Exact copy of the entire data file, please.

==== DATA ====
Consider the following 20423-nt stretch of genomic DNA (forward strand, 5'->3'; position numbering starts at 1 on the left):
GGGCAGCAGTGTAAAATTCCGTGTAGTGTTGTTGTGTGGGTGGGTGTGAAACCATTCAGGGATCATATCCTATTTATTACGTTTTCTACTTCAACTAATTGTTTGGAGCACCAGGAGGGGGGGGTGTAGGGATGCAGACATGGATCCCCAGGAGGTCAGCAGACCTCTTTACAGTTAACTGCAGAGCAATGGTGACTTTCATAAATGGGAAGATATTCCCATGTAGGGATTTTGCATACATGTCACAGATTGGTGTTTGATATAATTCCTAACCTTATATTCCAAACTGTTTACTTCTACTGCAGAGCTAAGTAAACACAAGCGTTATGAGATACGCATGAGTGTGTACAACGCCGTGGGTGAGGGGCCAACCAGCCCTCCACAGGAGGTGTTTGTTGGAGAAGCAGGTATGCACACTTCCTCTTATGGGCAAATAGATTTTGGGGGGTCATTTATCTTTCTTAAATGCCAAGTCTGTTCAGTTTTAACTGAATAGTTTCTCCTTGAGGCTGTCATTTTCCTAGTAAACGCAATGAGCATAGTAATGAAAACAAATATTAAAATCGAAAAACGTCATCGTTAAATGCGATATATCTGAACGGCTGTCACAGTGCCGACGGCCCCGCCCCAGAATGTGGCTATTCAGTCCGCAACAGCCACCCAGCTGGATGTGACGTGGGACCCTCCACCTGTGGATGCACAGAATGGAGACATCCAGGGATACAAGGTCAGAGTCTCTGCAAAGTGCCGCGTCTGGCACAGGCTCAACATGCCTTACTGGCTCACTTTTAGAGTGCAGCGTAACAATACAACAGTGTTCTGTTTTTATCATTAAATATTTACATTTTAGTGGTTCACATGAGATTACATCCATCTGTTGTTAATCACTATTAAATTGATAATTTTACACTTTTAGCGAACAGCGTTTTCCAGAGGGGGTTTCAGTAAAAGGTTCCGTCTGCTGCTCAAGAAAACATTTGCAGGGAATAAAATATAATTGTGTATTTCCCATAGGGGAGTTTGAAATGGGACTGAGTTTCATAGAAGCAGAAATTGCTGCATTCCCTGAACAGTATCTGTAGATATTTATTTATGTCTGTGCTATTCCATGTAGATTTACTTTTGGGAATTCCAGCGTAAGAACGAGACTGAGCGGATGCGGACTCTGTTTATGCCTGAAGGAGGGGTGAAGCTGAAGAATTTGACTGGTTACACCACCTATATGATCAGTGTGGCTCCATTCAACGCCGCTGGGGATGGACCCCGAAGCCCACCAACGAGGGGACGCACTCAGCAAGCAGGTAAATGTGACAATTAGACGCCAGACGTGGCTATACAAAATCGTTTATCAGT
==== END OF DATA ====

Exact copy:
Consider the following 20423-nt stretch of genomic DNA (forward strand, 5'->3'; position numbering starts at 1 on the left):
GGGCAGCAGTGTAAAATTCCGTGTAGTGTTGTTGTGTGGGTGGGTGTGAAACCATTCAGGGATCATATCCTATTTATTACGTTTTCTACTTCAACTAATTGTTTGGAGCACCAGGAGGGGGGGGTGTAGGGATGCAGACATGGATCCCCAGGAGGTCAGCAGACCTCTTTACAGTTAACTGCAGAGCAATGGTGACTTTCATAAATGGGAAGATATTCCCATGTAGGGATTTTGCATACATGTCACAGATTGGTGTTTGATATAATTCCTAACCTTATATTCCAAACTGTTTACTTCTACTGCAGAGCTAAGTAAACACAAGCGTTATGAGATACGCATGAGTGTGTACAACGCCGTGGGTGAGGGGCCAACCAGCCCTCCACAGGAGGTGTTTGTTGGAGAAGCAGGTATGCACACTTCCTCTTATGGGCAAATAGATTTTGGGGGGTCATTTATCTTTCTTAAATGCCAAGTCTGTTCAGTTTTAACTGAATAGTTTCTCCTTGAGGCTGTCATTTTCCTAGTAAACGCAATGAGCATAGTAATGAAAACAAATATTAAAATCGAAAAACGTCATCGTTAAATGCGATATATCTGAACGGCTGTCACAGTGCCGACGGCCCCGCCCCAGAATGTGGCTATTCAGTCCGCAACAGCCACCCAGCTGGATGTGACGTGGGACCCTCCACCTGTGGATGCACAGAATGGAGACATCCAGGGATACAAGGTCAGAGTCTCTGCAAAGTGCCGCGTCTGGCACAGGCTCAACATGCCTTACTGGCTCACTTTTAGAGTGCAGCGTAACAATACAACAGTGTTCTGTTTTTATCATTAAATATTTACATTTTAGTGGTTCACATGAGATTACATCCATCTGTTGTTAATCACTATTAAATTGATAATTTTACACTTTTAGCGAACAGCGTTTTCCAGAGGGGGTTTCAGTAAAAGGTTCCGTCTGCTGCTCAAGAAAACATTTGCAGGGAATAAAATATAATTGTGTATTTCCCATAGGGGAGTTTGAAATGGGACTGAGTTTCATAGAAGCAGAAATTGCTGCATTCCCTGAACAGTATCTGTAGATATTTATTTATGTCTGTGCTATTCCATGTAGATTTACTTTTGGGAATTCCAGCGTAAGAACGAGACTGAGCGGATGCGGACTCTGTTTATGCCTGAAGGAGGGGTGAAGCTGAAGAATTTGACTGGTTACACCACCTATATGATCAGTGTGGCTCCATTCAACGCCGCTGGGGATGGACCCCGAAGCCCACCAACGAGGGGACGCACTCAGCAAGCAGGTAAATGTGACAATTAGACGCCAGACGTGGCTATACAAAATCGTTTATCAGT